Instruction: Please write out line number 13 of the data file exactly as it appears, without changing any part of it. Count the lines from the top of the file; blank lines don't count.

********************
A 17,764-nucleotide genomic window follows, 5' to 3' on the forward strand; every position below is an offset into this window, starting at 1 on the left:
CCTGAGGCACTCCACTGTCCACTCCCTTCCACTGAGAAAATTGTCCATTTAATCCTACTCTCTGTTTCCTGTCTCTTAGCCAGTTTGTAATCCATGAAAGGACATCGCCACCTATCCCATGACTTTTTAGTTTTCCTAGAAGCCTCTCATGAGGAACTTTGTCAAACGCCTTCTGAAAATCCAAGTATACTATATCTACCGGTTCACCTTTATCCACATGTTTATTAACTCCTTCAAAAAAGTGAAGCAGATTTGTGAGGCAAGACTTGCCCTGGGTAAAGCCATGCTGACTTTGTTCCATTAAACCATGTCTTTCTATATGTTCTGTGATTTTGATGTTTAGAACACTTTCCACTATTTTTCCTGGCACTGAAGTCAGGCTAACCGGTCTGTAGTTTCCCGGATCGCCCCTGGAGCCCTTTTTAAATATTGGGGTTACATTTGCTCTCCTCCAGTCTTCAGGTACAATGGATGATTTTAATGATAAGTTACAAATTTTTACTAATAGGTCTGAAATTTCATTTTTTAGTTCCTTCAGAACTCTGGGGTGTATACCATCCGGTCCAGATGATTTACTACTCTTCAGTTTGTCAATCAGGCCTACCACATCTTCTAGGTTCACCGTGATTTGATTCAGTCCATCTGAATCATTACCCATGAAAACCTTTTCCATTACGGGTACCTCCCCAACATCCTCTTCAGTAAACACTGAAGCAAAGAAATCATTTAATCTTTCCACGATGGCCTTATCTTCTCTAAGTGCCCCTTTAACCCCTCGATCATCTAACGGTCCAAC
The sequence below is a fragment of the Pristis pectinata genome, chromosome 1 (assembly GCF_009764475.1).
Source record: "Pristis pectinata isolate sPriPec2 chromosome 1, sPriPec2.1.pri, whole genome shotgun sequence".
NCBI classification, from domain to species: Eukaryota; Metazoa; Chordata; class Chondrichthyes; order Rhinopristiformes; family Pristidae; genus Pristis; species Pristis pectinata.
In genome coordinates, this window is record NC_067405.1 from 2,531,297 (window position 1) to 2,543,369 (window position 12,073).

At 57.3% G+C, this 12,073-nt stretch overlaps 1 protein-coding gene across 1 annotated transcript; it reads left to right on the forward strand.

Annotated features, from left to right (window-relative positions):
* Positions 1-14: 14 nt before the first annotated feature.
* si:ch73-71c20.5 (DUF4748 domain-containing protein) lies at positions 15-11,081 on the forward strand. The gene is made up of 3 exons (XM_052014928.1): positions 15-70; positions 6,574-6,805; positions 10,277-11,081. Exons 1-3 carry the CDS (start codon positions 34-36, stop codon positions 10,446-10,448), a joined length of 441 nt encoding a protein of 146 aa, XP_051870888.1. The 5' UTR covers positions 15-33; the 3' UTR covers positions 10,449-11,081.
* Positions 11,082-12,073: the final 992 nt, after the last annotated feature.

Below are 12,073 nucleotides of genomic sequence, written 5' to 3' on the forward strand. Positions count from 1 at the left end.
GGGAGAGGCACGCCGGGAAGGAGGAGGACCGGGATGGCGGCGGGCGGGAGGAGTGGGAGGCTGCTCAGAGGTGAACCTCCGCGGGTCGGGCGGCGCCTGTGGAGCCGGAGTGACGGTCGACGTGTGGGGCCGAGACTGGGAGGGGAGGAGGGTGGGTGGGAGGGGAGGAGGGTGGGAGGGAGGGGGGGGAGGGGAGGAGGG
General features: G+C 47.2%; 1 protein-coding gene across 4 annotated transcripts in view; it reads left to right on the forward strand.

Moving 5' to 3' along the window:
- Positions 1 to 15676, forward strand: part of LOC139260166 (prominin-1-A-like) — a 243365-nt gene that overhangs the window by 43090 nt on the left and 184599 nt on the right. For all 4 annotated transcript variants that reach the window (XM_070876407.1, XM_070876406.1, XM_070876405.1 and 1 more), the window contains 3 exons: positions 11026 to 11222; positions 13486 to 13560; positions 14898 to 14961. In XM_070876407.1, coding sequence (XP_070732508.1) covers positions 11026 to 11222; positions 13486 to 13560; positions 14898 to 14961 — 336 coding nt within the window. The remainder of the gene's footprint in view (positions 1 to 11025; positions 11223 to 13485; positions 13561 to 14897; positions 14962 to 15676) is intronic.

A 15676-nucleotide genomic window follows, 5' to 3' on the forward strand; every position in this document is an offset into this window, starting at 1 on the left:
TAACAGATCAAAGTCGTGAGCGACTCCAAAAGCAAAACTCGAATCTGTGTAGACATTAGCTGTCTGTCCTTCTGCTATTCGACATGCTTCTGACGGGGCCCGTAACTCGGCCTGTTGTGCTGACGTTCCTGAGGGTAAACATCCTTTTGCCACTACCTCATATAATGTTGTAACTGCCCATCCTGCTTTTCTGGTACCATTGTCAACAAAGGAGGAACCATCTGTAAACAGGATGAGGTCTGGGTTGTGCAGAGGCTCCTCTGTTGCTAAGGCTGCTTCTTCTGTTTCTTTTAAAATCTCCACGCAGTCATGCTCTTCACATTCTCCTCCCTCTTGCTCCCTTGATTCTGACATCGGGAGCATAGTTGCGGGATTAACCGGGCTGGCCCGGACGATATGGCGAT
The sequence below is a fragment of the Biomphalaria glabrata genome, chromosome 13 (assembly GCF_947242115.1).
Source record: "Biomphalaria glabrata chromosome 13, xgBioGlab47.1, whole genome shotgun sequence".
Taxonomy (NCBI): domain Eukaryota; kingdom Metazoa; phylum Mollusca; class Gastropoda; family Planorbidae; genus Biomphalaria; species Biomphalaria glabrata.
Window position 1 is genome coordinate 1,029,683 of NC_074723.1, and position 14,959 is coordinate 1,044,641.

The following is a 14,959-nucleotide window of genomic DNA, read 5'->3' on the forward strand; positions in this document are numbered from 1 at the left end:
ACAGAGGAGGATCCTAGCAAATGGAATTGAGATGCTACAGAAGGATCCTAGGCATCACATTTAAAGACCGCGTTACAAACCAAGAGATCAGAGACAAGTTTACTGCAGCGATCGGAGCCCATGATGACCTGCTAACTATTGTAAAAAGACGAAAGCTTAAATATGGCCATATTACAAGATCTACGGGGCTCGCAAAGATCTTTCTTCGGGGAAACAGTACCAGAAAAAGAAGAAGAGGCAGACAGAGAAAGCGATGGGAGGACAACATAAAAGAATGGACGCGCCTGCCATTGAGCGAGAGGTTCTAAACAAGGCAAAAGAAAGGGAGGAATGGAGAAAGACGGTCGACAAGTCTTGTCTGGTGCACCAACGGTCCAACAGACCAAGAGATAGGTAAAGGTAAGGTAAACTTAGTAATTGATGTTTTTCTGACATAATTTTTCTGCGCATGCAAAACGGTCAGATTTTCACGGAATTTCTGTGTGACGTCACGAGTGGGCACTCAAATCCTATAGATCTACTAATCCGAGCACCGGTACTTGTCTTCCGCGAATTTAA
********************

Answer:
GGGAGAGGCACGCCGGGAAGGAGGAGGACCGGGATGGCGGCGGGCGGGAGGAGTGGGAGGCTGCTCAGAGGTGAACCTCCGCGGGTCGGGCGGCGCCTGTGGAGCCGGAGTGACGGTCGACGTGTGGGGCCGAGACTGGGAGGGGAGGAGGGTGGGTGGGAGGGGAGGAGGGTGGGAGGGAGGGGGGGGAGGGGAGGAGGG